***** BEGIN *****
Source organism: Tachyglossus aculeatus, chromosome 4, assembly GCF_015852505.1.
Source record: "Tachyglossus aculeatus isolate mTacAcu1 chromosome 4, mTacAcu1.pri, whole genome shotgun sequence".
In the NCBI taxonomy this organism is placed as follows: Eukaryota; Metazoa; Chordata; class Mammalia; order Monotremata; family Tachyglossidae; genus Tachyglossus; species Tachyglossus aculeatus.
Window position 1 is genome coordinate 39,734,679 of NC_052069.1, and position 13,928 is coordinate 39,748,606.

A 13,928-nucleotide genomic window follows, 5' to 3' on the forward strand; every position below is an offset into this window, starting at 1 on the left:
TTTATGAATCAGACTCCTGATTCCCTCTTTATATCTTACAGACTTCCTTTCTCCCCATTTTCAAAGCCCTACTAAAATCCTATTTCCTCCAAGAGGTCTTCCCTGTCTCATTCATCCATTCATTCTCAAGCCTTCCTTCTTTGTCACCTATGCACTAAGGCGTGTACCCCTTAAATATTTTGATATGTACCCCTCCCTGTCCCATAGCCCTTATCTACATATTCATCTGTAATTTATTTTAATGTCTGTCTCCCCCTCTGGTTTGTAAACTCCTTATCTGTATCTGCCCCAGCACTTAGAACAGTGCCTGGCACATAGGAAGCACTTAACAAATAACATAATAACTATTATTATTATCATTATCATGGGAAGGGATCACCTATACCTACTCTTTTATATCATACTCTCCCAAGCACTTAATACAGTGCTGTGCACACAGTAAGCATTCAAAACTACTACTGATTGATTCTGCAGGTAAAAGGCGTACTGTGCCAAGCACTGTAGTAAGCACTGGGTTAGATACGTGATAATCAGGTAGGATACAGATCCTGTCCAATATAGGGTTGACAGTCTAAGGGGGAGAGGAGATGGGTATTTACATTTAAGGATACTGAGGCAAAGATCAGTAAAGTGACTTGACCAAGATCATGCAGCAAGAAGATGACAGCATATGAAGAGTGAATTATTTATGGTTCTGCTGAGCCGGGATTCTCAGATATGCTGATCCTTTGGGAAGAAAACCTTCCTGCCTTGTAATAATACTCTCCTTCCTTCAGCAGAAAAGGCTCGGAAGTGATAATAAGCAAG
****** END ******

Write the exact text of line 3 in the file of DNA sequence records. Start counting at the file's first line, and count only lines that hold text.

In the NCBI taxonomy this organism is placed as follows: Eukaryota; Metazoa; Chordata; class Mammalia; order Monotremata; family Tachyglossidae; genus Tachyglossus; species Tachyglossus aculeatus.